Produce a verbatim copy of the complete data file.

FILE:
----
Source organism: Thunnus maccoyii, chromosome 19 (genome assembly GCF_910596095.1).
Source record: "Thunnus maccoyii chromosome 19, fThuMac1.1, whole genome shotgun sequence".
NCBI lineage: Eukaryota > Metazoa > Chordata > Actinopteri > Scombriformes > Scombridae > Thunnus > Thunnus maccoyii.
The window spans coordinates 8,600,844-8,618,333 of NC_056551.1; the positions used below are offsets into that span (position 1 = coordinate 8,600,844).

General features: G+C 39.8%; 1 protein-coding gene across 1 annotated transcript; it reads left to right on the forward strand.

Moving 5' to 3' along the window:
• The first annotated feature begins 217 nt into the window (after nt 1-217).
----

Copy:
Source organism: Thunnus maccoyii, chromosome 19 (genome assembly GCF_910596095.1).
Source record: "Thunnus maccoyii chromosome 19, fThuMac1.1, whole genome shotgun sequence".
NCBI lineage: Eukaryota > Metazoa > Chordata > Actinopteri > Scombriformes > Scombridae > Thunnus > Thunnus maccoyii.
The window spans coordinates 8,600,844-8,618,333 of NC_056551.1; the positions used below are offsets into that span (position 1 = coordinate 8,600,844).

General features: G+C 39.8%; 1 protein-coding gene across 1 annotated transcript; it reads left to right on the forward strand.

Moving 5' to 3' along the window:
• The first annotated feature begins 217 nt into the window (after nt 1-217).